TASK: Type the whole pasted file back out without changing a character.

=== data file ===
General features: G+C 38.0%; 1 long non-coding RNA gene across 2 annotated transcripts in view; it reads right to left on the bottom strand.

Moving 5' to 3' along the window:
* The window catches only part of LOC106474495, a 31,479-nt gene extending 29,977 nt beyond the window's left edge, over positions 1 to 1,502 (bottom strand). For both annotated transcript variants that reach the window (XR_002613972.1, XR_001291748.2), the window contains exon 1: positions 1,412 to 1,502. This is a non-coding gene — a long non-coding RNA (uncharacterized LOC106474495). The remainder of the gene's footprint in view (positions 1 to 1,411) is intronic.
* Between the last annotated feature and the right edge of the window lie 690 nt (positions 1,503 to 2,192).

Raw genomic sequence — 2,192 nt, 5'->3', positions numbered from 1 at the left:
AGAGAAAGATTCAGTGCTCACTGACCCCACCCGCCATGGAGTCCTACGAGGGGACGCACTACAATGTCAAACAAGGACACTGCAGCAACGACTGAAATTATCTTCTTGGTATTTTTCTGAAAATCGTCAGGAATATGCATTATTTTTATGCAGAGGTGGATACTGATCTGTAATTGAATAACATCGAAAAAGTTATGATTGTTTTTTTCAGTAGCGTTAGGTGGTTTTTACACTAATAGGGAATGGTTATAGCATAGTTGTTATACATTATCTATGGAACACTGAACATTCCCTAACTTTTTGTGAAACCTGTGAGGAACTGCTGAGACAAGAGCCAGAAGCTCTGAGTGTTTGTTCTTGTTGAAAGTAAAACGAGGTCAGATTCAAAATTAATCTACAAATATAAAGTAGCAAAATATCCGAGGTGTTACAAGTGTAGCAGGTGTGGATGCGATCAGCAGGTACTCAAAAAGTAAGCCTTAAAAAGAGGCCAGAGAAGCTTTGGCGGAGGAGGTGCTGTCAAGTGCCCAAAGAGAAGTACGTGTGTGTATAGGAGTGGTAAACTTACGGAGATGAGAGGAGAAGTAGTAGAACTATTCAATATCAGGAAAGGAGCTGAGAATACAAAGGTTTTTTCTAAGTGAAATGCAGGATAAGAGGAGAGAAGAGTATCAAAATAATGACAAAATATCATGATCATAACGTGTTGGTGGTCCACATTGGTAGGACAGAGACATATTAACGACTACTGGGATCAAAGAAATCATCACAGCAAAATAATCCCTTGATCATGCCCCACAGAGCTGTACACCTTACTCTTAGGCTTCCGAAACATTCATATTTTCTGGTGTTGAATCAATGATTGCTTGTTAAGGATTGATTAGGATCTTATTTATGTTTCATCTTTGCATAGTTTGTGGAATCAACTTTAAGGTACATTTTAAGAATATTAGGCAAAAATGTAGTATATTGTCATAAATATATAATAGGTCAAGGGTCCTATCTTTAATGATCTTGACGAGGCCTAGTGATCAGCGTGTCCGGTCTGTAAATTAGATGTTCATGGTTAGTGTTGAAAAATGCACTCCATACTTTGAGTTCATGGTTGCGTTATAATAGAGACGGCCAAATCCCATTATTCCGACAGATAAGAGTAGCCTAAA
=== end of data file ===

General features: G+C 38.0%; 1 long non-coding RNA gene across 2 annotated transcripts in view; it reads right to left on the bottom strand.

Moving 5' to 3' along the window:
* The window catches only part of LOC106474495, a 31,479-nt gene extending 29,977 nt beyond the window's left edge, over positions 1 to 1,502 (bottom strand). For both annotated transcript variants that reach the window (XR_002613972.1, XR_001291748.2), the window contains exon 1: positions 1,412 to 1,502. This is a non-coding gene — a long non-coding RNA (uncharacterized LOC106474495). The remainder of the gene's footprint in view (positions 1 to 1,411) is intronic.
* Between the last annotated feature and the right edge of the window lie 690 nt (positions 1,503 to 2,192).

Raw genomic sequence — 2,192 nt, 5'->3', positions numbered from 1 at the left:
AGAGAAAGATTCAGTGCTCACTGACCCCACCCGCCATGGAGTCCTACGAGGGGACGCACTACAATGTCAAACAAGGACACTGCAGCAACGACTGAAATTATCTTCTTGGTATTTTTCTGAAAATCGTCAGGAATATGCATTATTTTTATGCAGAGGTGGATACTGATCTGTAATTGAATAACATCGAAAAAGTTATGATTGTTTTTTTCAGTAGCGTTAGGTGGTTTTTACACTAATAGGGAATGGTTATAGCATAGTTGTTATACATTATCTATGGAACACTGAACATTCCCTAACTTTTTGTGAAACCTGTGAGGAACTGCTGAGACAAGAGCCAGAAGCTCTGAGTGTTTGTTCTTGTTGAAAGTAAAACGAGGTCAGATTCAAAATTAATCTACAAATATAAAGTAGCAAAATATCCGAGGTGTTACAAGTGTAGCAGGTGTGGATGCGATCAGCAGGTACTCAAAAAGTAAGCCTTAAAAAGAGGCCAGAGAAGCTTTGGCGGAGGAGGTGCTGTCAAGTGCCCAAAGAGAAGTACGTGTGTGTATAGGAGTGGTAAACTTACGGAGATGAGAGGAGAAGTAGTAGAACTATTCAATATCAGGAAAGGAGCTGAGAATACAAAGGTTTTTTCTAAGTGAAATGCAGGATAAGAGGAGAGAAGAGTATCAAAATAATGACAAAATATCATGATCATAACGTGTTGGTGGTCCACATTGGTAGGACAGAGACATATTAACGACTACTGGGATCAAAGAAATCATCACAGCAAAATAATCCCTTGATCATGCCCCACAGAGCTGTACACCTTACTCTTAGGCTTCCGAAACATTCATATTTTCTGGTGTTGAATCAATGATTGCTTGTTAAGGATTGATTAGGATCTTATTTATGTTTCATCTTTGCATAGTTTGTGGAATCAACTTTAAGGTACATTTTAAGAATATTAGGCAAAAATGTAGTATATTGTCATAAATATATAATAGGTCAAGGGTCCTATCTTTAATGATCTTGACGAGGCCTAGTGATCAGCGTGTCCGGTCTGTAAATTAGATGTTCATGGTTAGTGTTGAAAAATGCACTCCATACTTTGAGTTCATGGTTGCGTTATAATAGAGACGGCCAAATCCCATTATTCCGACAGATAAGAGTAGCCTAAA